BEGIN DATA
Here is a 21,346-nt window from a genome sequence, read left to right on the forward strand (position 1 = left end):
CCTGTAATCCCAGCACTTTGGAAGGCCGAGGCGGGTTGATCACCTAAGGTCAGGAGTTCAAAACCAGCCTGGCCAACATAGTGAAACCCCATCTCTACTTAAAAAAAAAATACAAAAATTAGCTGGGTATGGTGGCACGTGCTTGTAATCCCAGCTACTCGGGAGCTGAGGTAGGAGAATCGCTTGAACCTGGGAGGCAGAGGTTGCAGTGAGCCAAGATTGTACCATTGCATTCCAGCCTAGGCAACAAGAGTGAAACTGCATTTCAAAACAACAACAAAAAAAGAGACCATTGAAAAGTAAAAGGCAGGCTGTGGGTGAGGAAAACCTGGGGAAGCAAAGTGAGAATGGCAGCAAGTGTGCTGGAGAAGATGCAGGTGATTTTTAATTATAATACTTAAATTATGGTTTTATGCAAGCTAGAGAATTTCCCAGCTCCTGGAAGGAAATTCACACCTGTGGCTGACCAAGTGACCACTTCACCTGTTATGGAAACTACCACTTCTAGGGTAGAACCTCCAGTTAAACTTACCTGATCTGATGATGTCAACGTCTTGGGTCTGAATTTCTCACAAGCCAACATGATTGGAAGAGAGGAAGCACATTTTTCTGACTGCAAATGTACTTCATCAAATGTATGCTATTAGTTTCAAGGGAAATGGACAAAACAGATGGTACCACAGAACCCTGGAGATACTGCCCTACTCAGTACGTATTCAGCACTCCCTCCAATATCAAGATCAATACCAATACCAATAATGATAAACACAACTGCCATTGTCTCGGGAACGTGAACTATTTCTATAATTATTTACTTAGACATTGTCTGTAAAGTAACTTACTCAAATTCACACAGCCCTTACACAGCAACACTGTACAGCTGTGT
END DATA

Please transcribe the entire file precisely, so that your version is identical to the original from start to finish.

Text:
Here is a 21,346-nt window from a genome sequence, read left to right on the forward strand (position 1 = left end):
CCTGTAATCCCAGCACTTTGGAAGGCCGAGGCGGGTTGATCACCTAAGGTCAGGAGTTCAAAACCAGCCTGGCCAACATAGTGAAACCCCATCTCTACTTAAAAAAAAAATACAAAAATTAGCTGGGTATGGTGGCACGTGCTTGTAATCCCAGCTACTCGGGAGCTGAGGTAGGAGAATCGCTTGAACCTGGGAGGCAGAGGTTGCAGTGAGCCAAGATTGTACCATTGCATTCCAGCCTAGGCAACAAGAGTGAAACTGCATTTCAAAACAACAACAAAAAAAGAGACCATTGAAAAGTAAAAGGCAGGCTGTGGGTGAGGAAAACCTGGGGAAGCAAAGTGAGAATGGCAGCAAGTGTGCTGGAGAAGATGCAGGTGATTTTTAATTATAATACTTAAATTATGGTTTTATGCAAGCTAGAGAATTTCCCAGCTCCTGGAAGGAAATTCACACCTGTGGCTGACCAAGTGACCACTTCACCTGTTATGGAAACTACCACTTCTAGGGTAGAACCTCCAGTTAAACTTACCTGATCTGATGATGTCAACGTCTTGGGTCTGAATTTCTCACAAGCCAACATGATTGGAAGAGAGGAAGCACATTTTTCTGACTGCAAATGTACTTCATCAAATGTATGCTATTAGTTTCAAGGGAAATGGACAAAACAGATGGTACCACAGAACCCTGGAGATACTGCCCTACTCAGTACGTATTCAGCACTCCCTCCAATATCAAGATCAATACCAATACCAATAATGATAAACACAACTGCCATTGTCTCGGGAACGTGAACTATTTCTATAATTATTTACTTAGACATTGTCTGTAAAGTAACTTACTCAAATTCACACAGCCCTTACACAGCAACACTGTACAGCTGTGT